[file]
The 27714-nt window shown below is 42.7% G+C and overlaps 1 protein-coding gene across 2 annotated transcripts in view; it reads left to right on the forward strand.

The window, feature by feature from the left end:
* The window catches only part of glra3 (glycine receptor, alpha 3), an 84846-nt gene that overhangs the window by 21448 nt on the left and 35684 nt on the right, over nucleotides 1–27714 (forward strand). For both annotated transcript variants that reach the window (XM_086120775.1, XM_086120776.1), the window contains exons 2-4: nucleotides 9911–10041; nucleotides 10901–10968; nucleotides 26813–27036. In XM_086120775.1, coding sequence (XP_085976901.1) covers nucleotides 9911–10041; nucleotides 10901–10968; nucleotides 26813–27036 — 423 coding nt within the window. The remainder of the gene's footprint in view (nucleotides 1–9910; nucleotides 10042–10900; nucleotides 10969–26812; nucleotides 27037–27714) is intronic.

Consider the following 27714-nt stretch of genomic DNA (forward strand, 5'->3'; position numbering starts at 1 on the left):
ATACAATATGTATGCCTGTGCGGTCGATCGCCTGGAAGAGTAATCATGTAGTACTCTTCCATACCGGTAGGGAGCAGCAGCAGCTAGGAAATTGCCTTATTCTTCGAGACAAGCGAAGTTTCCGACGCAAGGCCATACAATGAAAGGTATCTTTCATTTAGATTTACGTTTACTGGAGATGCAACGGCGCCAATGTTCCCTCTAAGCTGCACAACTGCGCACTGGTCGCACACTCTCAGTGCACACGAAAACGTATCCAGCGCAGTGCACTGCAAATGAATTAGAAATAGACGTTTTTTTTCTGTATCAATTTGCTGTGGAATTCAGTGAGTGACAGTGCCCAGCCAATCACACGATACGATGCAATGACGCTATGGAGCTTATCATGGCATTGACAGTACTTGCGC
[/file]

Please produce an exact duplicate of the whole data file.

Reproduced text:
The 27714-nt window shown below is 42.7% G+C and overlaps 1 protein-coding gene across 2 annotated transcripts in view; it reads left to right on the forward strand.

The window, feature by feature from the left end:
* The window catches only part of glra3 (glycine receptor, alpha 3), an 84846-nt gene that overhangs the window by 21448 nt on the left and 35684 nt on the right, over nucleotides 1–27714 (forward strand). For both annotated transcript variants that reach the window (XM_086120775.1, XM_086120776.1), the window contains exons 2-4: nucleotides 9911–10041; nucleotides 10901–10968; nucleotides 26813–27036. In XM_086120775.1, coding sequence (XP_085976901.1) covers nucleotides 9911–10041; nucleotides 10901–10968; nucleotides 26813–27036 — 423 coding nt within the window. The remainder of the gene's footprint in view (nucleotides 1–9910; nucleotides 10042–10900; nucleotides 10969–26812; nucleotides 27037–27714) is intronic.

Consider the following 27714-nt stretch of genomic DNA (forward strand, 5'->3'; position numbering starts at 1 on the left):
ATACAATATGTATGCCTGTGCGGTCGATCGCCTGGAAGAGTAATCATGTAGTACTCTTCCATACCGGTAGGGAGCAGCAGCAGCTAGGAAATTGCCTTATTCTTCGAGACAAGCGAAGTTTCCGACGCAAGGCCATACAATGAAAGGTATCTTTCATTTAGATTTACGTTTACTGGAGATGCAACGGCGCCAATGTTCCCTCTAAGCTGCACAACTGCGCACTGGTCGCACACTCTCAGTGCACACGAAAACGTATCCAGCGCAGTGCACTGCAAATGAATTAGAAATAGACGTTTTTTTTCTGTATCAATTTGCTGTGGAATTCAGTGAGTGACAGTGCCCAGCCAATCACACGATACGATGCAATGACGCTATGGAGCTTATCATGGCATTGACAGTACTTGCGC